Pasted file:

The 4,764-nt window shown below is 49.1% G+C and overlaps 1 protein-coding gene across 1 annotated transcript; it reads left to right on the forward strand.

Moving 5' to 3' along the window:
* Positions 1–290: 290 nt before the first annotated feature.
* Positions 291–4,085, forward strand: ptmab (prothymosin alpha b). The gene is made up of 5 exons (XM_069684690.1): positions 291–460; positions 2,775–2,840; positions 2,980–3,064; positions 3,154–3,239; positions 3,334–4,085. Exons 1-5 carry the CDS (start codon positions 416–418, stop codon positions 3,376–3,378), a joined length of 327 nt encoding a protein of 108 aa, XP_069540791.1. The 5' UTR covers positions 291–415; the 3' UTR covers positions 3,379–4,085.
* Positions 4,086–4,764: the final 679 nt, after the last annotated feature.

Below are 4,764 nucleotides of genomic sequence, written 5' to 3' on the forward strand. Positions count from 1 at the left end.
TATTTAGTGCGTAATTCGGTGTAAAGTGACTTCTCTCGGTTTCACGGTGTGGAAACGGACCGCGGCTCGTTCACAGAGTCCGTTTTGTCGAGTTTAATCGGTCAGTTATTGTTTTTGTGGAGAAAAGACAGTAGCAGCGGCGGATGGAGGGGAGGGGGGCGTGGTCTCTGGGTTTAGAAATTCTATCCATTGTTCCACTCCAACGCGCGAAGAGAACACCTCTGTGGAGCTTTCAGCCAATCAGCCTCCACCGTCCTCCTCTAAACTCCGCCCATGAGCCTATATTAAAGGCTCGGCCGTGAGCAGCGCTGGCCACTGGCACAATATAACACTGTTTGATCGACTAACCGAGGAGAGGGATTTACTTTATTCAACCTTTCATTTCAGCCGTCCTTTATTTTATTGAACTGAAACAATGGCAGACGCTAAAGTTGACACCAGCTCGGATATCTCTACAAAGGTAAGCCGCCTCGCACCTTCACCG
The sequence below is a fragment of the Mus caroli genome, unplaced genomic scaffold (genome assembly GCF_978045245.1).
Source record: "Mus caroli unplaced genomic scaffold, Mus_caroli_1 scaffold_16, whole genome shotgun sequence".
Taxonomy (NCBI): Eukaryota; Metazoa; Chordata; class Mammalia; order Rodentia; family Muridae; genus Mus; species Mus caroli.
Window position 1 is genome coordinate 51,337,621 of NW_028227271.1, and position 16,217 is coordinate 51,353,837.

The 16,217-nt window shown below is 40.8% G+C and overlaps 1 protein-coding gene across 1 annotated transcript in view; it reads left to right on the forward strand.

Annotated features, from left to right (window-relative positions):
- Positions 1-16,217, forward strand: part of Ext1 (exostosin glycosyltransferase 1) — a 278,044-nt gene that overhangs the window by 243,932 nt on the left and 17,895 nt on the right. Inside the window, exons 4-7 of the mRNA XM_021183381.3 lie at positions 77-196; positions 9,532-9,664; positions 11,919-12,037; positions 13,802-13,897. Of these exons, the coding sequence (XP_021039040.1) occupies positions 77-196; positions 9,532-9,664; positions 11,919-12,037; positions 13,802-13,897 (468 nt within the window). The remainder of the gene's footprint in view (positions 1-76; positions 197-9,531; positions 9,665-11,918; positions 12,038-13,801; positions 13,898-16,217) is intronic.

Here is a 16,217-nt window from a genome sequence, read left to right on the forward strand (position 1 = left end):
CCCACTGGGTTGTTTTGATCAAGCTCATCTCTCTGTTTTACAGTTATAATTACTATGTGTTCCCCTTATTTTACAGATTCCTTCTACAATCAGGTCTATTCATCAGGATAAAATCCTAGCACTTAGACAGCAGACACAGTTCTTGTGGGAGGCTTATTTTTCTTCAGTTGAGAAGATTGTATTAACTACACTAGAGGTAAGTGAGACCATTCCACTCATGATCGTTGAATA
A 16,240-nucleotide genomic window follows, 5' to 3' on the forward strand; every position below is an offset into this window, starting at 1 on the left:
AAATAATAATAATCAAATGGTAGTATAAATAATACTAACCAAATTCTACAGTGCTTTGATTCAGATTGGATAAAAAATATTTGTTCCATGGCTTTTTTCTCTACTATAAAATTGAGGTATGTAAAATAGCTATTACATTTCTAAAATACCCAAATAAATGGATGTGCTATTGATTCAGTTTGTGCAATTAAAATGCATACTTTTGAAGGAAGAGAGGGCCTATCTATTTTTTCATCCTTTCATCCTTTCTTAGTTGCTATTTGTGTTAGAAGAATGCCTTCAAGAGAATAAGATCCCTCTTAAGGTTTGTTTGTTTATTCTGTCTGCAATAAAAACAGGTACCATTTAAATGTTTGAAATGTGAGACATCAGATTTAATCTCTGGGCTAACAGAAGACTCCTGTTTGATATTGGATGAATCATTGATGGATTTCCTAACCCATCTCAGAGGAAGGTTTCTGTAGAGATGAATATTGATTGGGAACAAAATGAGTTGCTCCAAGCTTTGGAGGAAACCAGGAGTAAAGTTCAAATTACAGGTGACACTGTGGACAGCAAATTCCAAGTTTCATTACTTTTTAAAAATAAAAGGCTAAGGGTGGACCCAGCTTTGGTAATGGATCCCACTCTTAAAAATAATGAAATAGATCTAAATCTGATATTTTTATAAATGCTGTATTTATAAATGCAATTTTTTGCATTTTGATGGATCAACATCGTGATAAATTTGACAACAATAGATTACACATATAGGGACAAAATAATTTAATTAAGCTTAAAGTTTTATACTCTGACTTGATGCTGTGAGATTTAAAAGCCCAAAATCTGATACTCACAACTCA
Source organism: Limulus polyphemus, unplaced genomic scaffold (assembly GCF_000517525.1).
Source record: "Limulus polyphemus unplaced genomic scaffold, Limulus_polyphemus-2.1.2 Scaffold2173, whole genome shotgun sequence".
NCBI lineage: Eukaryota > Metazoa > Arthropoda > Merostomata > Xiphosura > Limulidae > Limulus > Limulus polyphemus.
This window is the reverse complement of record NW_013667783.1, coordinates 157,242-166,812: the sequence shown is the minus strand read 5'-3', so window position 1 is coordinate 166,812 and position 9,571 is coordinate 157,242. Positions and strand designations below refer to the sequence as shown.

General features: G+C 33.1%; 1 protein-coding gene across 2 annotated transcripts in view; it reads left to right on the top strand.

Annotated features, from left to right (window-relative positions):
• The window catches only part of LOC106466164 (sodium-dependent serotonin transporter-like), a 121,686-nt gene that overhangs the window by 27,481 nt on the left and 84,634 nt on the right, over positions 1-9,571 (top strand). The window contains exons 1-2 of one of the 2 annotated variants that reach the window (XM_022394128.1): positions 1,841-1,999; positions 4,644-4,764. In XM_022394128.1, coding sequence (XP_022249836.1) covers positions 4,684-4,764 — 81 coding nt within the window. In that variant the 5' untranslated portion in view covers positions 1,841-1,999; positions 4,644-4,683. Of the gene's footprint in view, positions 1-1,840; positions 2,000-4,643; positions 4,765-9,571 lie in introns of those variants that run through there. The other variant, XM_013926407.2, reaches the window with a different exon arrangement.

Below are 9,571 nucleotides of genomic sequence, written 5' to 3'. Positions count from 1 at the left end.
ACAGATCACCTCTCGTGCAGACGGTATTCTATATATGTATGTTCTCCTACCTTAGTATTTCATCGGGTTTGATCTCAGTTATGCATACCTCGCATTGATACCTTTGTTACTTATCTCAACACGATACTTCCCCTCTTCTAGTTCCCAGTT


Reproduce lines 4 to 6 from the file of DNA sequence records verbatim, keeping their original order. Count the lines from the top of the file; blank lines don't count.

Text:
* Positions 291–4,085, forward strand: ptmab (prothymosin alpha b). The gene is made up of 5 exons (XM_069684690.1): positions 291–460; positions 2,775–2,840; positions 2,980–3,064; positions 3,154–3,239; positions 3,334–4,085. Exons 1-5 carry the CDS (start codon positions 416–418, stop codon positions 3,376–3,378), a joined length of 327 nt encoding a protein of 108 aa, XP_069540791.1. The 5' UTR covers positions 291–415; the 3' UTR covers positions 3,379–4,085.
* Positions 4,086–4,764: the final 679 nt, after the last annotated feature.

Below are 4,764 nucleotides of genomic sequence, written 5' to 3' on the forward strand. Positions count from 1 at the left end.